Washington Post asked various people to predict the things that people may not see coming but that may well come in 2003. Among the fun and silly entries (better cup holders, fruit at fast food restaurants, etc.) is this insightful and hopeful gem from Usula K. LeGuin:
How can we see clearly before us a year darkened by the shadow of imminent war? Under this shadow, what seems important to me is the knowledge that resistance to this war is vital and growing.
It took years for resistance to the Vietnam War to gather momentum. This time, the peace movement is broad and strong, though the killing hasn’t even started yet. But, as they did in the ’60s, the media are failing to take it seriously. They’re undercounting demonstrators, marginalizing dissent, and discounting or diminishing popular opposition to radical policies such as the "preemptive strike."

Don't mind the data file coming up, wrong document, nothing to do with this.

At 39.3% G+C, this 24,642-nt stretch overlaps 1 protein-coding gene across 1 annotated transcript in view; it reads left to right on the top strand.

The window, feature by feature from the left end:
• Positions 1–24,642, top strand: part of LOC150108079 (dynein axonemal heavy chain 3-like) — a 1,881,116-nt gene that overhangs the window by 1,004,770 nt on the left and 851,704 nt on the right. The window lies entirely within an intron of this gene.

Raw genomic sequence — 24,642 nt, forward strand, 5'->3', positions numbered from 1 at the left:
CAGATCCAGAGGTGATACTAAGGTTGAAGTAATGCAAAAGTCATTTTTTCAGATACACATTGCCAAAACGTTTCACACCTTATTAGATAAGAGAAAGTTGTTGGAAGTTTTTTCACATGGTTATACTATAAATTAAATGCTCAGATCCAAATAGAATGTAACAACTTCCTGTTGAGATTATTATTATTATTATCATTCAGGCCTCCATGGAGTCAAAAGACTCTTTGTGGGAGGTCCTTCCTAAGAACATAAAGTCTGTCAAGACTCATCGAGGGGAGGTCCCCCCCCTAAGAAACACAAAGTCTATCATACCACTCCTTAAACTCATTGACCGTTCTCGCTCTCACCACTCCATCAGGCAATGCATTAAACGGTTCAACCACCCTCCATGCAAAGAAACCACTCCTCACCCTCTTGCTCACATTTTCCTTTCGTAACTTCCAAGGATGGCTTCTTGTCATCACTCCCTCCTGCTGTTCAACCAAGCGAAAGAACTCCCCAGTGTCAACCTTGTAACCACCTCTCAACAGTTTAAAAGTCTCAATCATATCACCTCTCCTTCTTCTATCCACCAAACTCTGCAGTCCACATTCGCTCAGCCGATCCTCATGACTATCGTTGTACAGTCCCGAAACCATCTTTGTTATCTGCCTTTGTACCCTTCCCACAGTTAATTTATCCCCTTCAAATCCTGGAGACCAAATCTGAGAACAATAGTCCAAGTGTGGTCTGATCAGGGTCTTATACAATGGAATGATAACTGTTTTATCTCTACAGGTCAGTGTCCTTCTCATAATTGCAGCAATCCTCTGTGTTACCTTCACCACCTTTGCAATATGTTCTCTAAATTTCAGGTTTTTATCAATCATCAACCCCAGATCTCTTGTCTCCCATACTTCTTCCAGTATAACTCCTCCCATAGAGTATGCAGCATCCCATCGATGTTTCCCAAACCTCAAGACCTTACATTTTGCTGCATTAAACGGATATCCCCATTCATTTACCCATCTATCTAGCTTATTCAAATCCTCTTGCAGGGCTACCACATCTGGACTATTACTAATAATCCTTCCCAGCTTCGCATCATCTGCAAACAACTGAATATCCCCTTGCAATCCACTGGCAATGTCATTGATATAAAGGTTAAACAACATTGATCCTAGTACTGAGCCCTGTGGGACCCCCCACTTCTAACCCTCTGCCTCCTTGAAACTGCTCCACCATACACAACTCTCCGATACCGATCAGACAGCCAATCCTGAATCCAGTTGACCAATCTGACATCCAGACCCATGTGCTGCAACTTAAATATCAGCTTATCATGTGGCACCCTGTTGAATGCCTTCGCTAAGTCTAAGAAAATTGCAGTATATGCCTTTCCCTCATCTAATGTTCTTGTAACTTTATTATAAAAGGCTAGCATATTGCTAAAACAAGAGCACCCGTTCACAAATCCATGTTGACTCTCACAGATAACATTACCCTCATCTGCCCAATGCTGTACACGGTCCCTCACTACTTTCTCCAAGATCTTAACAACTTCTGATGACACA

Maybe the easy story is war abroad, but the real story is going on here at home.
We’re told that we’re terrified by terrorists, eager to trade our liberties for "security." I don’t meet this cowardice in the streets of my city (Portland, Oregon, which, after meeting some opposition here, the Bush family refers to as Little Beirut). What people felt after 9/11 was grief and anger, but not, I think, fear, hatred, vengefulness. To the extent that the president doesn’t grasp this distinction, his war is already a miscalculation. Maybe the big question of 2003 is, will he be able to hear the voices of dissenting patriots?